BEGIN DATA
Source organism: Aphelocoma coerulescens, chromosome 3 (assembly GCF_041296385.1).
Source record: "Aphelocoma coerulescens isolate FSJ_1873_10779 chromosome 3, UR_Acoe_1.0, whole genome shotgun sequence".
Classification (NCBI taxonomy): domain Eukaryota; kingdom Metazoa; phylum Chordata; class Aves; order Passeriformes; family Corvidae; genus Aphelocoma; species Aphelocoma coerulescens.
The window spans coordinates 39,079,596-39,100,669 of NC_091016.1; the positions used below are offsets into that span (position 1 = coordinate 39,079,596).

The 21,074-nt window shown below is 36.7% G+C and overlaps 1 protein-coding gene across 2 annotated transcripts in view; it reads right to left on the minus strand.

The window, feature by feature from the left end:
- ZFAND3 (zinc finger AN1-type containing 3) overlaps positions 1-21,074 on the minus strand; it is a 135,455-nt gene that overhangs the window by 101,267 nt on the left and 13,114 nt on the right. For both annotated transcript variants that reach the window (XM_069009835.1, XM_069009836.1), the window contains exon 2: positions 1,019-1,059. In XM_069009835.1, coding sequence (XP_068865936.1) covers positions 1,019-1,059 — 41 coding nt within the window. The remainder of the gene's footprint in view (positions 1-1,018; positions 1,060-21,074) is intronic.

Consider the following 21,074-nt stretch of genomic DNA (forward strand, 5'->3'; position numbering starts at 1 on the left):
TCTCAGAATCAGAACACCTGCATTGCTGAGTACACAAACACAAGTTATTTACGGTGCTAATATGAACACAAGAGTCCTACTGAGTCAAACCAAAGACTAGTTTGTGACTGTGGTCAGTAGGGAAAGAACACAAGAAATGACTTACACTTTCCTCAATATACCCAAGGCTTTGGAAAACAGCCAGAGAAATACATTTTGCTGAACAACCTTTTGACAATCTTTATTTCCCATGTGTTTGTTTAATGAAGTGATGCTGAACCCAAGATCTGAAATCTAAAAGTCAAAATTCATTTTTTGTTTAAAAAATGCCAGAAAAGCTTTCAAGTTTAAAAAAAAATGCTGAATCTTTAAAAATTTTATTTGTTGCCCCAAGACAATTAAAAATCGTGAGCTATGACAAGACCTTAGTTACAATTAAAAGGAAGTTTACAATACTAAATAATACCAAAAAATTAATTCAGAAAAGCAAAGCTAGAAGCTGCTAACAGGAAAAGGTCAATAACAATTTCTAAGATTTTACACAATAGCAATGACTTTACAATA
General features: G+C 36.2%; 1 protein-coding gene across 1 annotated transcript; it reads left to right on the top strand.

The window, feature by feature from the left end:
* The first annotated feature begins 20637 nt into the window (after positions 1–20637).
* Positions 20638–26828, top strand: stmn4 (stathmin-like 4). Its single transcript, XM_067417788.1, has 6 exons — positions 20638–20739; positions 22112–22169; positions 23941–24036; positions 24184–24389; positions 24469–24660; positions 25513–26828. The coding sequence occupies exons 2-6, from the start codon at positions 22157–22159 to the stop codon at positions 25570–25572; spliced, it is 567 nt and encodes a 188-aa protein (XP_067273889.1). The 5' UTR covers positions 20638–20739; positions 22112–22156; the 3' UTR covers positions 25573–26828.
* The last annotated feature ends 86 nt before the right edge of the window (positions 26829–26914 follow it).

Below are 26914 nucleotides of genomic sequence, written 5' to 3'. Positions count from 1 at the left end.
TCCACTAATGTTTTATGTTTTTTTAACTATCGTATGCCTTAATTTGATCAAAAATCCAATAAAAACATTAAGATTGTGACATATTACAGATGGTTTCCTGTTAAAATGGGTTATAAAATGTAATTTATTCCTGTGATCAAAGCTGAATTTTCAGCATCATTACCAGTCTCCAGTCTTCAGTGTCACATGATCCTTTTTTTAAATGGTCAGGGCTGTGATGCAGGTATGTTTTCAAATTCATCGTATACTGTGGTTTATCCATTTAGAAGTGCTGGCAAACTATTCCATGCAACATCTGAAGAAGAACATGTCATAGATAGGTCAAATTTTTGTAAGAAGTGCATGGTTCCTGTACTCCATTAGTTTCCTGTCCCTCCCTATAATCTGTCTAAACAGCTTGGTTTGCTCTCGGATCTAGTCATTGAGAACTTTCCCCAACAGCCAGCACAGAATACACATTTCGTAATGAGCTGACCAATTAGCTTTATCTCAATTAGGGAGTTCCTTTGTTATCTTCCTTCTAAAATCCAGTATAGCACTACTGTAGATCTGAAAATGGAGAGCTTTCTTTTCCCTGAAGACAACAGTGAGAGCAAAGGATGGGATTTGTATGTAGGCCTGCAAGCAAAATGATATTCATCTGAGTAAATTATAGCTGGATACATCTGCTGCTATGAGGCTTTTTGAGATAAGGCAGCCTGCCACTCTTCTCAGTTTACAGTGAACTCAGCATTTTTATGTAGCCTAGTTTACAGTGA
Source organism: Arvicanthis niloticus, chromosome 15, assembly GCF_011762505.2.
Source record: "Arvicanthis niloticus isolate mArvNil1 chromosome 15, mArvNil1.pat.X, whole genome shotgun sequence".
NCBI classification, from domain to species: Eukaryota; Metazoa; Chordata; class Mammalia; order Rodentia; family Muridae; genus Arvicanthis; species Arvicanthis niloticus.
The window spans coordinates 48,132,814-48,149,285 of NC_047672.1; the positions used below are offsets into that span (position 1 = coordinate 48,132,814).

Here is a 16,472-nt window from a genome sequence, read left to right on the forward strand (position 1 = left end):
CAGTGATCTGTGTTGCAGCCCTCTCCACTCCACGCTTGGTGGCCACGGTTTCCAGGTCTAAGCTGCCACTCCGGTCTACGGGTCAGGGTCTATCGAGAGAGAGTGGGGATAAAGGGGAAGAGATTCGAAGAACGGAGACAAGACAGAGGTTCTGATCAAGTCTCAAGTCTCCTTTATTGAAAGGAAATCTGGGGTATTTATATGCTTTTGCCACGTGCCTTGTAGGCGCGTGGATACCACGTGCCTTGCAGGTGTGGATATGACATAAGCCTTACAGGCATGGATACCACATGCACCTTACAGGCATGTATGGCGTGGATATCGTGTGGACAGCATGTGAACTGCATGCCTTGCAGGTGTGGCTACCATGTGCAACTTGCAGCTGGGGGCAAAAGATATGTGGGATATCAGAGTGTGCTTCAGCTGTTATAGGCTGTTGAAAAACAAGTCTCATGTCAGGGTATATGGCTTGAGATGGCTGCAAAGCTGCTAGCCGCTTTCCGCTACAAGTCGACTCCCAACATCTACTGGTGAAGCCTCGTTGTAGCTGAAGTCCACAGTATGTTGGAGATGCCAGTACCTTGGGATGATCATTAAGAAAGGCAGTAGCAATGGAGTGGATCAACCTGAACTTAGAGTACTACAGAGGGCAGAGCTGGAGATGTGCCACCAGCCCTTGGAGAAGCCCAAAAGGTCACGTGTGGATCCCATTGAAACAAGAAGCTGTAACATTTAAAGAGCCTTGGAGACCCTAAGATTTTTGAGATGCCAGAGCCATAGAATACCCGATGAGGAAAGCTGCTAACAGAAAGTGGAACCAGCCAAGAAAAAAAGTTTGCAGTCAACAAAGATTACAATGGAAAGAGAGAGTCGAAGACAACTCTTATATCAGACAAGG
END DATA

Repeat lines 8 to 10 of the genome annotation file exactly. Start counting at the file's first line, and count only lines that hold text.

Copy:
Consider the following 21,074-nt stretch of genomic DNA (forward strand, 5'->3'; position numbering starts at 1 on the left):
TCTCAGAATCAGAACACCTGCATTGCTGAGTACACAAACACAAGTTATTTACGGTGCTAATATGAACACAAGAGTCCTACTGAGTCAAACCAAAGACTAGTTTGTGACTGTGGTCAGTAGGGAAAGAACACAAGAAATGACTTACACTTTCCTCAATATACCCAAGGCTTTGGAAAACAGCCAGAGAAATACATTTTGCTGAACAACCTTTTGACAATCTTTATTTCCCATGTGTTTGTTTAATGAAGTGATGCTGAACCCAAGATCTGAAATCTAAAAGTCAAAATTCATTTTTTGTTTAAAAAATGCCAGAAAAGCTTTCAAGTTTAAAAAAAAATGCTGAATCTTTAAAAATTTTATTTGTTGCCCCAAGACAATTAAAAATCGTGAGCTATGACAAGACCTTAGTTACAATTAAAAGGAAGTTTACAATACTAAATAATACCAAAAAATTAATTCAGAAAAGCAAAGCTAGAAGCTGCTAACAGGAAAAGGTCAATAACAATTTCTAAGATTTTACACAATAGCAATGACTTTACAATA
General features: G+C 36.2%; 1 protein-coding gene across 1 annotated transcript; it reads left to right on the top strand.